The recently issued Report of the National Society contained some striking figures with regard to the part played in the War by the Training Colleges of the Church of England. From these figures it would appear that there are some three thousand past and present students and members of the staffs of eleven Training Colleges serving with the Colours, of whom some 250 hold commissions. Even more striking, however, is the number of students who were called out on the mobilisation of the Territorial Force. These numbered over 800, and would doubles have exceeded 1,000 but for the fact that in the case of two Colleges difficulties arose when the old Volunteers were disbanded and the new Territorial Force was created.

Maidenhead St Luke parish magazine, November 1915 (D/P181/28A/24)

Services under constant fire

An army chaplain’s experiences in the Dardanelles were published in a local parish magazine.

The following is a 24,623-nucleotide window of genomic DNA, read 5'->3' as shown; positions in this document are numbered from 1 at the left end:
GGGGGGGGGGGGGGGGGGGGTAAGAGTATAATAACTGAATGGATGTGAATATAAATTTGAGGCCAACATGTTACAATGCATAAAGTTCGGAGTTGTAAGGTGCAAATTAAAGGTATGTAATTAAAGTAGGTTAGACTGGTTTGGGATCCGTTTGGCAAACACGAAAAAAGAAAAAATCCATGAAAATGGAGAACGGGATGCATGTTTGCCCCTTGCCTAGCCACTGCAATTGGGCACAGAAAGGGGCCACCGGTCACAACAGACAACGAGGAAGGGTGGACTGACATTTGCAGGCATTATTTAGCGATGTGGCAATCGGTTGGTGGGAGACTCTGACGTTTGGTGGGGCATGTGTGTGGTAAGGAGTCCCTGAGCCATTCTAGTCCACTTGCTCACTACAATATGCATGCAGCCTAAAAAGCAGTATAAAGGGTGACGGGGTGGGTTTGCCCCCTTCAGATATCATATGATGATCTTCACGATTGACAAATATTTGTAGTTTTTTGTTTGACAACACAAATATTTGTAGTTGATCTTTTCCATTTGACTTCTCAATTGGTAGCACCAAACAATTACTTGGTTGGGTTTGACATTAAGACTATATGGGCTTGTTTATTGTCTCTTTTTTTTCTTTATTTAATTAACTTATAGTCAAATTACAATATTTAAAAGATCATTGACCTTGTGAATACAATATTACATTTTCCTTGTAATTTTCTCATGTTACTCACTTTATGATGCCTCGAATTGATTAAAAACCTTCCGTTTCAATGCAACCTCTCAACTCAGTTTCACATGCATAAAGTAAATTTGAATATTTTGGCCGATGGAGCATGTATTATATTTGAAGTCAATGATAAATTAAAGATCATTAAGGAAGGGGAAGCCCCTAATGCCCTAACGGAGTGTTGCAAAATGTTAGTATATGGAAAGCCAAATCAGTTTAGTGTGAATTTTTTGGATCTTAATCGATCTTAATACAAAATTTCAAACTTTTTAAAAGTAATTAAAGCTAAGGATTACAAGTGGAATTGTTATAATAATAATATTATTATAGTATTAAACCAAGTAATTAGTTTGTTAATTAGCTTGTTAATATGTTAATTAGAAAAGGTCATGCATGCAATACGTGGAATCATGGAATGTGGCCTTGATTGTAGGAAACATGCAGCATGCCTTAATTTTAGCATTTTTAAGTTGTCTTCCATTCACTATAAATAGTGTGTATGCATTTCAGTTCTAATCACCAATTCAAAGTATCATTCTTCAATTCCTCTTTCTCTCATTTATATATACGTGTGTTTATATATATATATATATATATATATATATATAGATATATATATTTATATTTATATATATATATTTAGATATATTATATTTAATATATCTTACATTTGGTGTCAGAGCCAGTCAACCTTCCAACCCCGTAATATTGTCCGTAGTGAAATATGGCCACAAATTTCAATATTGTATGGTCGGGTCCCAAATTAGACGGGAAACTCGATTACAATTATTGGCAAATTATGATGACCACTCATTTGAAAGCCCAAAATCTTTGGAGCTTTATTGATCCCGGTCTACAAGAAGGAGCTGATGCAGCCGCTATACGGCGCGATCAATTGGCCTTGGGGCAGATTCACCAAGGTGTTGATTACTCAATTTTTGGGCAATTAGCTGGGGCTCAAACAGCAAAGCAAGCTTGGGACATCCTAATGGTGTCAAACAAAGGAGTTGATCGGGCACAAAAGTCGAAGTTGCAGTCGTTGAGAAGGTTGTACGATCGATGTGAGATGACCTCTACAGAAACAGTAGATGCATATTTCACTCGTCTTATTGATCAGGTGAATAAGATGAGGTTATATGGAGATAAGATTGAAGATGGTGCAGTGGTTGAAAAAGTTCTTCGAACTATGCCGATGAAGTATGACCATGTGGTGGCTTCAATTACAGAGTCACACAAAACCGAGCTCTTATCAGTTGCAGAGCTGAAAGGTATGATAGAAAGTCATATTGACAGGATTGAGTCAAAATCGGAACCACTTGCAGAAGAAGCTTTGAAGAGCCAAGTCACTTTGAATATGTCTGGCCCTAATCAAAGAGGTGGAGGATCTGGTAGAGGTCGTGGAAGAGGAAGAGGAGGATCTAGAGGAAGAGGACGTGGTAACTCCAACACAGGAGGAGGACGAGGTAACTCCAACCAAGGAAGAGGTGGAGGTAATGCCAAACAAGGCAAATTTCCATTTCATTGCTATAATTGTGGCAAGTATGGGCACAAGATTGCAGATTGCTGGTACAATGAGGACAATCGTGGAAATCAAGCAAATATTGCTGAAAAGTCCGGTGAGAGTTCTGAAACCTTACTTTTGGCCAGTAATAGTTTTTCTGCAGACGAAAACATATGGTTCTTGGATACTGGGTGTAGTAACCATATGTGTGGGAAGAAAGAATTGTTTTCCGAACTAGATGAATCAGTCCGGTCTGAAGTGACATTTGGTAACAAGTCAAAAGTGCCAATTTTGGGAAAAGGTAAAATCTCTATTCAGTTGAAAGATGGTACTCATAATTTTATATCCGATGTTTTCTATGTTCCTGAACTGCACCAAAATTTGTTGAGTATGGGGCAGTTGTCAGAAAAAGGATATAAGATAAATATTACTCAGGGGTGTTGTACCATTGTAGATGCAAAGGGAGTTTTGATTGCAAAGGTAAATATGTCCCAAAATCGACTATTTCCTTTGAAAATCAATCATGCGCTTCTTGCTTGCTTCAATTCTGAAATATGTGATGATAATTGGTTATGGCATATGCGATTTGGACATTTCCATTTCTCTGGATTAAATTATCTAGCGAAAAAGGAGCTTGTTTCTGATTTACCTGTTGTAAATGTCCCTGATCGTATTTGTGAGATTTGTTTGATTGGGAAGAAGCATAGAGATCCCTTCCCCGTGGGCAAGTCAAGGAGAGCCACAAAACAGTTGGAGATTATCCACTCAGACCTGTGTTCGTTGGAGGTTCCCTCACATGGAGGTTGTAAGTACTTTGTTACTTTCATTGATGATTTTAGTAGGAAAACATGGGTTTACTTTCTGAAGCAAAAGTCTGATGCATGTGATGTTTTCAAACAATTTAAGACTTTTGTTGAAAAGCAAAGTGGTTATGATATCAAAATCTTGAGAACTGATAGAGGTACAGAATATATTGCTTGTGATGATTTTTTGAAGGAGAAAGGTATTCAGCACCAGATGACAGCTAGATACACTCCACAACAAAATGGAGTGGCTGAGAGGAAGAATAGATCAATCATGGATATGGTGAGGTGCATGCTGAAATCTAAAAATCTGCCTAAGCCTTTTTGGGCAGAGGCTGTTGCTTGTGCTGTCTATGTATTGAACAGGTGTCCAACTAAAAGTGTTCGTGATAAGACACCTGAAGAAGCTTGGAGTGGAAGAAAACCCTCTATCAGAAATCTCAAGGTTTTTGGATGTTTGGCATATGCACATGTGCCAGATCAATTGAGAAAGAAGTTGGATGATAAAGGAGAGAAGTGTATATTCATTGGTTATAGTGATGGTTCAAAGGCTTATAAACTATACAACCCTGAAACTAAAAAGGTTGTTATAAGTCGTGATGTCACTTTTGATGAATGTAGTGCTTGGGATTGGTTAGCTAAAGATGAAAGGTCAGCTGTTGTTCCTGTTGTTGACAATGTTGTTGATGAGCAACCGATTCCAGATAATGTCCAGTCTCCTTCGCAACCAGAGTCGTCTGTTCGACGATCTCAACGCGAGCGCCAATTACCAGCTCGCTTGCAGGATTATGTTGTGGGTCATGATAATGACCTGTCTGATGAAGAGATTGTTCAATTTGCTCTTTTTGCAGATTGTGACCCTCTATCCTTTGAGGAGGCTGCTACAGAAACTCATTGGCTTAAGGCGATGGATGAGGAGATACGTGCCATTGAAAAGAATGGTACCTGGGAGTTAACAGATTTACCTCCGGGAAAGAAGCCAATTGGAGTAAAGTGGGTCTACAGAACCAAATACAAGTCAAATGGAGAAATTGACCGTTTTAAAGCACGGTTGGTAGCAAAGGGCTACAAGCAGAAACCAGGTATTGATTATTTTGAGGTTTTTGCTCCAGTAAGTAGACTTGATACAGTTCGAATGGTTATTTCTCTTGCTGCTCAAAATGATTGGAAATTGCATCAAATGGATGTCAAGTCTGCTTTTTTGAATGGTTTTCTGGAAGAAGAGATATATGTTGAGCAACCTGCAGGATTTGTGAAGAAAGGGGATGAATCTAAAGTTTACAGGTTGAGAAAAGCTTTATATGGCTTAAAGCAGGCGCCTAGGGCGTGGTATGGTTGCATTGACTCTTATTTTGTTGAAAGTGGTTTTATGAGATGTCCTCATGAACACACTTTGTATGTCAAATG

CRANBOURNE

INTERCESSION SERVICES.

May we again remind our Parishioners that there is an Intercession Service every Friday afternoon at 3 p.m. and also every Sunday evening at Evensong. All our men are prayed for by name at each of these services and also at one of the celebrations of the Holy Communion. We hope no one forgets to pray for our Sailors and Soldiers each evening when they hear the Church bell.

WINKFIELD

Three more of our young men, 2nd Lieut. Cecil Ferard, and Privates George Faithful and Ernest Faithful, have now gone to the Front, and their names are added to the list of “those in danger at the Front” read out in Church when we have our special Intercessions on the 2nd Sunday at Evening Service and the last Sunday in the month at Morning Prayer.